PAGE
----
I like pine nuts. I like almond paste. This recipe is the apotheosis of the two together in the simplest form possible. These are criminally easy to make, and require very few ingredients. They tend to run a bit expensive because of those few ingredients, but I think you’ll agree that result is well worth it.

The macaroons are about 1.5 inches in diameter, lightly golden, crisp on the exterior and chewy on the interior. They are lovely for several days, but humidity will affect them. In dry weather, they will slowly dry out and get crunchy and in damp weather they will slowly get chewier. This doesn’t particularly bother me as they never last long enough for it to matter. 3 days and they are long gone.

These macaroons are extremely similar to Nancy macaroons barring the addition of pine nuts. This recipe is slightly adapted from a book of Italian sweets I have. I say slightly because the book calls for 1 cup of pine nuts, and my version effectively requires about 3x that much. In my version, pine nuts aren’t just an accent, they are an equal partner. I’ve also never managed to make mine look like the picture in the book. In fact, I like mine better than the picture in the book. Mine are domed higher and the pine nuts stick out at funny angles and the color is much lighter. And who needs powdered sugar, anyway? Forget the powdered sugar. These don’t need it.

This is a flourless recipe which may be of use to folks during Pesach. Because the ingredients, except for the egg whites, can be kept for long periods of time if properly stored, these cookies also qualify as Pantry Magic. Buy the ingredients when they are on sale, and always keep some around. Because they take some time to bake and do so at a low temperature, these cookies are easy enough to do while folding laundry, cooking something else, or noding. So, if you’re expecting guests, or it’s the holidays and you need something special, or perhaps you just want something yummy for yourself or your sweetie, there’s no delay between desire and execution.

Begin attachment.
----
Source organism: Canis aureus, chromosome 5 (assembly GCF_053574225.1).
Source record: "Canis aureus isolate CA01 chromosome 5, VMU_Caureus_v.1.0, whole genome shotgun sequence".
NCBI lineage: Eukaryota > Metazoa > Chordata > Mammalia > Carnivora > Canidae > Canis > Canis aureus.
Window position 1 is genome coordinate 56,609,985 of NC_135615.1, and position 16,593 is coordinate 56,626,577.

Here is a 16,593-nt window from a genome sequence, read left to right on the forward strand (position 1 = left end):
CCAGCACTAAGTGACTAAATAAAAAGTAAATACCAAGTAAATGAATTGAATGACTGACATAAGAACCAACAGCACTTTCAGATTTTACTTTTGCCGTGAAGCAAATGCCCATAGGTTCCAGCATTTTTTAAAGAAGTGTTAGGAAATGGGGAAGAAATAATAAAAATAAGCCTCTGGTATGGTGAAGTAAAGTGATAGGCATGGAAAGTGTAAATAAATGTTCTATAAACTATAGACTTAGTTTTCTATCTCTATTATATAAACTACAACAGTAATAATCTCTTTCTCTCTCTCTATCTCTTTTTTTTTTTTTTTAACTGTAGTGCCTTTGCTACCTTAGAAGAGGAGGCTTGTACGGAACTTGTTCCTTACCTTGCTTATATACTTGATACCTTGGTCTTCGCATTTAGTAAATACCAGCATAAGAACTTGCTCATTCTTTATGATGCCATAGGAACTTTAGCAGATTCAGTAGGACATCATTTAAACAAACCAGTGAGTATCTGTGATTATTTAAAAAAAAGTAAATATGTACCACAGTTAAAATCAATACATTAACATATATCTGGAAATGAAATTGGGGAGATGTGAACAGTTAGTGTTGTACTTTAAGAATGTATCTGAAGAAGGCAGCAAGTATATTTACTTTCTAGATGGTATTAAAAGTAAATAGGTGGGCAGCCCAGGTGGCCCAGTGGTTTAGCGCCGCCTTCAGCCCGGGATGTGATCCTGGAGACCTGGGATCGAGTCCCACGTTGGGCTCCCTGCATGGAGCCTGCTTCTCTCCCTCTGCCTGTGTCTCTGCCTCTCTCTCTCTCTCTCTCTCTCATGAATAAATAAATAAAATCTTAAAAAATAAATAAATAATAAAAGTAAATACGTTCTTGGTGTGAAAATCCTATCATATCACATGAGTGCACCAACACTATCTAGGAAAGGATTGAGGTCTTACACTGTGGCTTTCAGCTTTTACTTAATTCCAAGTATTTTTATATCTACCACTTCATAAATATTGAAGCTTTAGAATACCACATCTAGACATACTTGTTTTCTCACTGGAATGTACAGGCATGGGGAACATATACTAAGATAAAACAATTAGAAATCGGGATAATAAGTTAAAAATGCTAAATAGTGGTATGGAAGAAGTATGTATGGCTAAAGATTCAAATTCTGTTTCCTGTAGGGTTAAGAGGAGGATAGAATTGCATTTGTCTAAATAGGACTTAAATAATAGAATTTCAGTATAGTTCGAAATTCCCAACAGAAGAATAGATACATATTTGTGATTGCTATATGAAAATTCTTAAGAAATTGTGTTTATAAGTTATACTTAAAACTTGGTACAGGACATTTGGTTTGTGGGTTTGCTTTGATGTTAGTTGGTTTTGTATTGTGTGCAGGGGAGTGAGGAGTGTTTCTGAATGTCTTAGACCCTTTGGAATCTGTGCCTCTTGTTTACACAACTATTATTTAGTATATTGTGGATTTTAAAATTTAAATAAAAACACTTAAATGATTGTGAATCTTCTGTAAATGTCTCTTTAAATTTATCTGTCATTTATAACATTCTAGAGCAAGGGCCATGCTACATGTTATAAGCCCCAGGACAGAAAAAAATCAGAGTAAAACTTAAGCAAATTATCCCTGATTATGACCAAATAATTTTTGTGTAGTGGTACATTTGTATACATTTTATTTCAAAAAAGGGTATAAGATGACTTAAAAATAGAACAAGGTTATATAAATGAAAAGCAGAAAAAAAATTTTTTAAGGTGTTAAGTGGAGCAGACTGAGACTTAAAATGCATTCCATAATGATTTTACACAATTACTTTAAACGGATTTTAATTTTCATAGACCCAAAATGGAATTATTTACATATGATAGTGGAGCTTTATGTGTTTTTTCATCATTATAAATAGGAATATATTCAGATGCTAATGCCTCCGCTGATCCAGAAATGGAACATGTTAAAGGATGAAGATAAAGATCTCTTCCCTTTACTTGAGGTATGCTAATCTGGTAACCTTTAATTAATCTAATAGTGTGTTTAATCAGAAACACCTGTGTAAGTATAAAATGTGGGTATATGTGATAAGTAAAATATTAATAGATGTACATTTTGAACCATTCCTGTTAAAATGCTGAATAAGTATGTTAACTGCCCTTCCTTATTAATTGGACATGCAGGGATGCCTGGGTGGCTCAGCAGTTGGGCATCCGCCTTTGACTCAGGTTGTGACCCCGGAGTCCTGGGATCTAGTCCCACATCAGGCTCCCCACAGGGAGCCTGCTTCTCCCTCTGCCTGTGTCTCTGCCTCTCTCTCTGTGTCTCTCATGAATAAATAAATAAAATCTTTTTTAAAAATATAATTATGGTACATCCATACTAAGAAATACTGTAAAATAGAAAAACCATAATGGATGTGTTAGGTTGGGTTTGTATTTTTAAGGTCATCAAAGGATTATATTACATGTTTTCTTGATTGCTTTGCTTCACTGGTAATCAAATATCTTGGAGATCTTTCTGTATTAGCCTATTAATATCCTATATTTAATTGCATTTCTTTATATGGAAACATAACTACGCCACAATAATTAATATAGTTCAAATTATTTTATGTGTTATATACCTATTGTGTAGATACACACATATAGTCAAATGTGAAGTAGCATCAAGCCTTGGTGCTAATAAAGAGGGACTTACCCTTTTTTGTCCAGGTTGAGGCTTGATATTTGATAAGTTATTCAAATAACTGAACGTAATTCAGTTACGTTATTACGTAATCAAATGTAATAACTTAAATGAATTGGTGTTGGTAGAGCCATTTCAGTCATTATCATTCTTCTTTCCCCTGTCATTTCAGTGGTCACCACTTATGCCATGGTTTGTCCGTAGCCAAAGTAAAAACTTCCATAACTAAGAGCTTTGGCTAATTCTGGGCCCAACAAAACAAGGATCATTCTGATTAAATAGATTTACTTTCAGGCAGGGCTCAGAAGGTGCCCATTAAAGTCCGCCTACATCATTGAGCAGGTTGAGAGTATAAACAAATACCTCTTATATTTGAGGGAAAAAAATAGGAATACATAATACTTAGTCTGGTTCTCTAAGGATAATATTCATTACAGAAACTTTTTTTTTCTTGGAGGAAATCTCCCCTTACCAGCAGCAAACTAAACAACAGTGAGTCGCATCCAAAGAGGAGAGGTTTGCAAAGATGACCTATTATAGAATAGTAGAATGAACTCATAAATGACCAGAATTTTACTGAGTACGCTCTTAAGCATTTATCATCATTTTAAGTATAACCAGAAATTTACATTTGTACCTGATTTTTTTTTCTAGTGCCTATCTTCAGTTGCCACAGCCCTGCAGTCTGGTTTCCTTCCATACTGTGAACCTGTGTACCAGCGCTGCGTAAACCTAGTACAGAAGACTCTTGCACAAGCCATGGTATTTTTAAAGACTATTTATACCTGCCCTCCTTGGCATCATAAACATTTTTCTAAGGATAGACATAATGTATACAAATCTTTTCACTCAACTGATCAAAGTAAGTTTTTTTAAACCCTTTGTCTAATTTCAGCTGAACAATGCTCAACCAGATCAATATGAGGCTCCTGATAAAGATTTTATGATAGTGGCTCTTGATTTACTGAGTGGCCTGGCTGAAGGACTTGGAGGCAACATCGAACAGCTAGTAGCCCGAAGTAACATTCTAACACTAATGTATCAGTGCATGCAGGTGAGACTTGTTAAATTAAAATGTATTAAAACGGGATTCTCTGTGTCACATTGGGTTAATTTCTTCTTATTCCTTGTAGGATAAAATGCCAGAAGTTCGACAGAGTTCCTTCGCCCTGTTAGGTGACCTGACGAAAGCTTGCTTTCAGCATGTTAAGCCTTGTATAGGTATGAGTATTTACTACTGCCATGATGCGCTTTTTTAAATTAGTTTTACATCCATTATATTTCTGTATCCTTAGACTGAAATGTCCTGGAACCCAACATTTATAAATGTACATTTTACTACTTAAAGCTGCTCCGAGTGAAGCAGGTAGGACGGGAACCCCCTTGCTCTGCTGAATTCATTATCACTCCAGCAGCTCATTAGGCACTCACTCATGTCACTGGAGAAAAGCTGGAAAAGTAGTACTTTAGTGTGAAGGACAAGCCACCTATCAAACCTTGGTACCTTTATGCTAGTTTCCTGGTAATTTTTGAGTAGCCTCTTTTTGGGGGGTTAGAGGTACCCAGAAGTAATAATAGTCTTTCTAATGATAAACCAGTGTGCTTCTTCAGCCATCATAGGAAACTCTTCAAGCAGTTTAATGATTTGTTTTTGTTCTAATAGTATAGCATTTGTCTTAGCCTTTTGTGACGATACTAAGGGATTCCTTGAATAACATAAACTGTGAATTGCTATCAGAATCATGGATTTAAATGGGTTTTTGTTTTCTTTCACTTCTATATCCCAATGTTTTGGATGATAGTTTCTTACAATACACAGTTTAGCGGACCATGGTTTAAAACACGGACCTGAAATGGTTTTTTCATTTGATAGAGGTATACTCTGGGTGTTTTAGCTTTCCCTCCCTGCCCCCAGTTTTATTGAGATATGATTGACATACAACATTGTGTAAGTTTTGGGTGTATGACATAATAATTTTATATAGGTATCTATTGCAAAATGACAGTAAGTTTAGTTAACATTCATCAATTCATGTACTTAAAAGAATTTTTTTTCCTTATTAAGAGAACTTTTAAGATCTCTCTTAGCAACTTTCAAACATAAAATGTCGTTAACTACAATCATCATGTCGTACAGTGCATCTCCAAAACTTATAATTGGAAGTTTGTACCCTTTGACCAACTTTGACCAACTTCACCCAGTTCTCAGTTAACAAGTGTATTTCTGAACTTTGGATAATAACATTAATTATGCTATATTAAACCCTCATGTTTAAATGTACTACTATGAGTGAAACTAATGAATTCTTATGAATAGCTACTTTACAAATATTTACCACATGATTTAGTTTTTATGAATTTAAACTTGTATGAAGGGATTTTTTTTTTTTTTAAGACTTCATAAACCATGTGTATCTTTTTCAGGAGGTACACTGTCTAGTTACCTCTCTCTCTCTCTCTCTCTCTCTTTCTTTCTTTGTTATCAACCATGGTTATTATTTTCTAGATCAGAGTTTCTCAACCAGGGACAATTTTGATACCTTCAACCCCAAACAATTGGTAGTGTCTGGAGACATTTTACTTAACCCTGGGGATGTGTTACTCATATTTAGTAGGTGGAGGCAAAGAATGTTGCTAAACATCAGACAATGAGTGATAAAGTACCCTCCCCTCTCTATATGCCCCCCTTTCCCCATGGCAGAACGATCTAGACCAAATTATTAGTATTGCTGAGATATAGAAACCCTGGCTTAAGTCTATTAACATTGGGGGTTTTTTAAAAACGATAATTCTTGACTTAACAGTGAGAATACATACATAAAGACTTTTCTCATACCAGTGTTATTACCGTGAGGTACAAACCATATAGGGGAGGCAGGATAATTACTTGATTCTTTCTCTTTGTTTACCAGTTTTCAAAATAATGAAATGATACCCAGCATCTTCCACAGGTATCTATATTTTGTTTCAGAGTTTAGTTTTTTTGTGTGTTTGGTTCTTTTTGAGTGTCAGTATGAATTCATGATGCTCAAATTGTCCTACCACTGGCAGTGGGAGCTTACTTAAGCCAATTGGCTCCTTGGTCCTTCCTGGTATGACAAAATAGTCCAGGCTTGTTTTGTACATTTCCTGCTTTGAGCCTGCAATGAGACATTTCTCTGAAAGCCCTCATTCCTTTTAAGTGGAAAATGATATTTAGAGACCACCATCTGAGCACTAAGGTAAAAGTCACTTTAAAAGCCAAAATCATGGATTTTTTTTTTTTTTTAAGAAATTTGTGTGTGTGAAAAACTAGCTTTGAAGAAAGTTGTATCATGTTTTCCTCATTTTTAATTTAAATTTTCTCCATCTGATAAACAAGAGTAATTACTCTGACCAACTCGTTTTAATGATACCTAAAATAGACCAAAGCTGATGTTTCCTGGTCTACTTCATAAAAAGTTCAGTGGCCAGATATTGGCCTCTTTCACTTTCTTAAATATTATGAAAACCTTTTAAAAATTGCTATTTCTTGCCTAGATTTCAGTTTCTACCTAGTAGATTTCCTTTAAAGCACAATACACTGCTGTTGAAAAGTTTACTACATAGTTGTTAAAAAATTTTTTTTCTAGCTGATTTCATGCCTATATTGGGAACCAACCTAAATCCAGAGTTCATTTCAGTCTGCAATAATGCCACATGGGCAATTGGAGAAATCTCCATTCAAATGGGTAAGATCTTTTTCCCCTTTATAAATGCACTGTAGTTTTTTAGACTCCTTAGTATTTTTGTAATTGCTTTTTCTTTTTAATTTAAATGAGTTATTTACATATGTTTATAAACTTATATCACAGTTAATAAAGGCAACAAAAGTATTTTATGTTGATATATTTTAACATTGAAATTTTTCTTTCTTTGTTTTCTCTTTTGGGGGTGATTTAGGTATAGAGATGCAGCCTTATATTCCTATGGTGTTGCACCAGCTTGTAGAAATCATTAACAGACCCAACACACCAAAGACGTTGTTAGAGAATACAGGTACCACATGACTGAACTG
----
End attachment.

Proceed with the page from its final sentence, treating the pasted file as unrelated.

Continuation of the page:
Pine nut macaroons

Makes 60-70 cookies

1 pound good quality almond paste (I buy it in 8 oz. cans when it’s on sale. Note, almond paste is not the same as marzipan. Marzipan is made with almond paste and additional sugar, and is quite a bit sweeter.).
1 c. sugar
3 large egg whites, room temperature.
3 c. pine nuts (also known as pignoli, piñon, I store these in the freezer where they keep well for months)

Preheat the oven to 300°F and evenly space the racks in the top and bottom thirds of the oven.

Break the almond paste up into small chunks and place into a large mixing bowl. Add the sugar and mix on medium/medium-low speed until they are well blended in to what looks rather like slightly lumpy sand. A stand mixer is the easiest for this, as it can take a while.

Once the almond paste is mostly broken up small, and the pieces are all smaller than lentils, gradually add the egg whites and increase the beater speed. Beat until it’s a smooth sticky paste. There should be no lumps and it should look a bit lighter from all the air being beaten in.

Scrape it down, ideally with a rubber scraper, and make sure there are no lumps or unblended spots. Line 2 cookie sheets with parchment paper. Pour about a cup of pine nuts into a container about twice the size, a pint sized round plastic take-out container works well.

This next part is easiest with a #100 spring loaded ice cream scoop (#100 = 100 level scoops per quart, and it holds just shy of a level teaspoon), but you can do it with two teaspoons too. One to scoop, one to scrape.